ate or even whether a loved one will pull
through after a risky medical procedure.
I'm not talking about things you can
think over, things that - no matter how
scary they may seem - make sense and
follow some prescribed pattem oforder.
No, I want you to remember what it
was like to really be scared.
Think back to that time when every-
thing around you was at least two or
three times your size, but seemed about
30 times your size. When you had to tilt
your head every time you wanted to
look a grownup in the eye.
Think back to when every person you -
saw on the street wasn't just a random as It
individual, but a stranger - someone emb
you didn't know and didn't trust. mosi
Someone who wasn't your parent. hor
Someone who could hurt you. "Gh
When we get older, many of us have ner, I
trouble sleeping. We toss and turn, wor- Bt
rying about things like the future. pora
But when we're younger, tossing and mak
turning is the least of our worries. That ther
shadow by the closet just might not be
our shirt hanging from the doorkno. If
we hear something moving around
under our beds, its not so easy to tell
ourselves it's just our imagination.
Fear, when you're little, is not some-
thing that makes sense. It just fear.
Pure and unadulterated. No reason, no
rationale, no explanation.
Fear stuck around with me a little
longer than it does with most people.
In the third grade, as much as I was
intrigued by stories of the supematural,
they made myimagination go wild. c
Ater begging my parents for days, -
they finally took me to see the movie
"Ohostusters' My friends had seen it
It was hysterical, they told me, I'd love it
I didn't find it hysterical, but the
movie did drive me to hysterics. I can't a1t
even remember what about the movie trom
upset me, but upset me it did. Literally.
My most vivid memory of the
evening has nothing to do with the pic-h
ture itself. What stands out in my mind
is not any image of ghosts or goblins,
but of myself, puking that night's meal
onto the red carpet of the theater lobby
as my dad carried me out, sobbing and
scared out of my wits.
That was the last movie of its kind I
saw for awhile. Even as a grade-school-
er, I still had trouble separating the realm
"S-
_dvnt." s- endon T
when starting their
own busnesses
ST

ntasy from the constraints of reality.
o matter how much I was told
s like, "Ghosts don't really exist;
s aren't really going to come down
suck your brains out,' the horrible
things I saw in
movies seemed
real to me.
Why not ? I
would think. How
much can we really
know? How can
we really be certain
that demons don't
exist, that seem-
ingly random
occurrences aren't
FARAH the product of the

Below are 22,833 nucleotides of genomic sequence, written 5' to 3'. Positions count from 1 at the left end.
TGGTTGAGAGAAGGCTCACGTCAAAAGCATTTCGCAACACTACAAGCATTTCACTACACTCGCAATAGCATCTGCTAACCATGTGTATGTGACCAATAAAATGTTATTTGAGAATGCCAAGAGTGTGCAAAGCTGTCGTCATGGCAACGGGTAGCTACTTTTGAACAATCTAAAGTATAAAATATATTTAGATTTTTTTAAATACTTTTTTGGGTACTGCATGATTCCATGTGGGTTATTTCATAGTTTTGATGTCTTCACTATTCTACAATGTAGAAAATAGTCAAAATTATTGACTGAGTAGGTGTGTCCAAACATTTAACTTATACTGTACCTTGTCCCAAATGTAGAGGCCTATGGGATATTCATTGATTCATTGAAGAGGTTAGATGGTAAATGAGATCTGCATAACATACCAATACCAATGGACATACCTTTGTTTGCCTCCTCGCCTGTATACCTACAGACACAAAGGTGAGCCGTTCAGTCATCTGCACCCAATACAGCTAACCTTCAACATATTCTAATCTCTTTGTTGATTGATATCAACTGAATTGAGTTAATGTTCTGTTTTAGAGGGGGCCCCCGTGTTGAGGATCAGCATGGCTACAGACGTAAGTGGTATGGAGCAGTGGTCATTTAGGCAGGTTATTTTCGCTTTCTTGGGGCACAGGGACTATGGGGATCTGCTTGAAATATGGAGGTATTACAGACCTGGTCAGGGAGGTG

FARAD'S supernatural.
FAUCET "The Ghost-
busters Incident,"
now refer to it, was one of the most
arrassing of my young life. Like
t of adult society, I not only watch
or movies (much less
ostbusters") without losing my din-
but I enjoy watching horror movies.
ut as much as I like feeling the tem-
ry fear of a scary movie and then
ing that easy transition back into
rational world - as much as I

appreciate not having to take a barf bag
with me every time I watch "Scream"
- every now and then, I miss the fear I
experienced when I was young.
I miss not knowing for sure whether
the creaking sound I hear in my closet is
just a noise that any old apartment
would make, or whether it's really the
gigantic, drooling fly-creature I saw on
Monstervision two nights ago.
I miss not being able to believe in
something magical, something we can't
understand - that doesn't fit into the
neat and tidy bounds of accepted reality.
Once we get rid of the fear in our lives,
once we rule out the possibility of vam-
pires or goblins, we inevitably toss out

everything that was ever fantastic or
magical about life. Everything is logical,
everything is understandable.
That means there's nothing we have
to fear like we did when we were kids,
but it also means that, as far as this
world goes, what we see is what we get.
There may not be any werewolves, but
there also isn't any Santa Claus.
Once a year, on Halloween, we come
just a little closer to that time when the
impossible seemed like it could be pos-
sible. We come a little closer to feeling
real fear, to living in a world where
every question can't automatically be
answered, where we're not ultimately in
control of our surroundings.

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.- .. r.xw. .. ...w :w+. .+ ..a.r.-w .a . . w. ...-.

For a brief time, the fantastic seems
possible. Spells, witches, trolls and
dragons all seem a little more plausible.
While snatching a pumpkin from a
local field, it seems just as likely that
you'll run into a zombie as an angry
farmer guarding his produce. Seeing
isn't necessarily believing.
As reassuring as it may be to return to
the world of the rational, enjoy that
uncertainty - that sense of fear - if
just for one night.
But take it from someone with expe-
rience. No matter how much fun you
may want to have - try not to puke.
- Chris Farah can be reached at
cjfarahumich.edu

E. Hron qt. (watmmstance
campusl :*769-0560
NOVEMBER 2 - 7:30PM
'ATE THEATRE - DETROIT
Tickets ON SALE NOW at
-El ,tat4064r5- 6
inoe jncr nfoa d u o+c